An Introduction to Using Random Rewarding In Parrot Training [FR 1-5 & VRRV)

This week Dave and I are talking about how we use Random Rewarding which is a term we’ve come to use to explain using the terms FR 1-5 and VRRV very basically.

We show how to use it, what it is and why to use it. We’ve found, especially when it comes to flight training (namely for outdoors) that Random Rewarding is essential to our success.

We hope it helps you and your training in some way! Please leave us feedback on what you think or any questions you may have regarding it so we can answer those in the comments.

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Comments

  1. I need help my budgie doesn't step up even. If I push his tummy 

  2. I loved your magic show on the Norwegian Dawn!! I was wearing a neon yellow sweatshirt and got a picture!!!

  3. I like the idea of variable or random schedules of reinforcement but clicking should always be followed by a reinforcer.
    Otherwise the click loses its value.
    You can chain a number of behaviors but only click at random, and reward after every click.
    And it's also recommended that you do not cue more than three or four behaviors without reinforcing. And if you must, then work up the tolerance so it's not frustrating the animal.

  4. Hi I need to talk about owing a parrot it's quite long and I have many questions what will be best way to talk.:)

  5. Hey guys! Thanks so much for this video I love seeing you working with Bandit, Bondi and Cressi (and of course, cute little Capri) hehe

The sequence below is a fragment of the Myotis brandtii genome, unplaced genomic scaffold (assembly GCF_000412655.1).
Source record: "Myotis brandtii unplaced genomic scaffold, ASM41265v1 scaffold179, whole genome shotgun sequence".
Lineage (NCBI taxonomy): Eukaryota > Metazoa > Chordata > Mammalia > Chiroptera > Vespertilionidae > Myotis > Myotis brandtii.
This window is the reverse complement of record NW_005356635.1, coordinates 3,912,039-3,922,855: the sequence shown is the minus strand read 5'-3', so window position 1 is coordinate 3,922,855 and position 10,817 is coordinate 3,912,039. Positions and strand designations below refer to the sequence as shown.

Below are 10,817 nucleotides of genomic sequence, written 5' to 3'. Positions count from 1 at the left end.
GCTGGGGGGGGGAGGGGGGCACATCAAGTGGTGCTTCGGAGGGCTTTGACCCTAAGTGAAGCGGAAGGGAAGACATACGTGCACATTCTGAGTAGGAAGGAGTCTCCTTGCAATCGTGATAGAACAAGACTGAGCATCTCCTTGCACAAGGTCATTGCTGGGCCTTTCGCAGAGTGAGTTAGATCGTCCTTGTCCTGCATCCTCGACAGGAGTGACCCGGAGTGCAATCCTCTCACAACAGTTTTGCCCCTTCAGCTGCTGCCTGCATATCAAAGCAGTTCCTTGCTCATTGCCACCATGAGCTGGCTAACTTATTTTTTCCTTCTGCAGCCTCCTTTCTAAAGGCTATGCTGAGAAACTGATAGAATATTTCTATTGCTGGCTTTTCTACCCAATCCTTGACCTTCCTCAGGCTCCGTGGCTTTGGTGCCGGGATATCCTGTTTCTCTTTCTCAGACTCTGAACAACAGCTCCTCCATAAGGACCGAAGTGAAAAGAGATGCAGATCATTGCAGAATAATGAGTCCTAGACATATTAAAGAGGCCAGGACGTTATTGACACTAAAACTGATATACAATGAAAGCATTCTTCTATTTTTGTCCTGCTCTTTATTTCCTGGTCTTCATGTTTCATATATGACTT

I watched this this morning, then took Echo out for some training this afternoon, I tried the FR1, FR2 and 3 and he responded brilliantly to it – you are right it does get them thinking – "hmmm – when am I getting this treat mum?"

    I have him flying to me on cue – all I have to do is stick my hand out and he comes straight to me – I click, put him back, do it again – click, put him back, do it again then he gets his treat – he seems to be loving the anticipation!

    Same with the spin – do it couple of times then he gets his treat – was I'm so proud of our lovely boy!
    

  6. What a great video. You're both so good at explaining and demonstrating the types of actions and methods that are most conducive to training. I loved learning about how random rewarding even works on eagles! I'm definitely going to implement this for my little Amazon in the future.
    Dave mentioned there being exceptions for using FR-1 when first teaching a bird behavior. Under what circumstances should we alter the method? What's an example of one of these exceptions? How can I tell when to move up to FR-2?
    

  7. Good video!  You two are so funny… very witty too!  I just love watching you guys having fun out there.  🙂  
    But seriously – this information is stellar.  Totally makes sense, and I can't thank you enough for taking the time to share this with us.  And Bandit's little voice is SOOO cute!  Please continue making BTT videos!  <3  :)

  8. How do I make my birds comfortable being in different rooms? My two macaws cant be 5feet from each other without screaming and flying back to me with the other bird …

  9. I just caught up with ally our Tuesday's videos 😀 I've had a Senegal Parrot for about 3 or 4 weeks now I guess he's still classed as a baby at about 5 months old, and I've been training him using basically the same methods as you seem to use, he can wave, turn around and recall at I would say a beginner level now. But there were so many little (but essential) things that I've been able to pick up from these videos, one being length of training sessions and another the general mentality of whenever you handle the bird it should be thought of as training since he's always learning from you – this was valuable thanks so much!
    I have a question that I don't thing you mentioned yet though, which is how many times would you say is ok to train in a day, I've herd twice a day is more than enough, but I often can't help myself since at some points he just seems so willing or even wanting to train, would really appreciate your thoughts on that.
    Thanks again!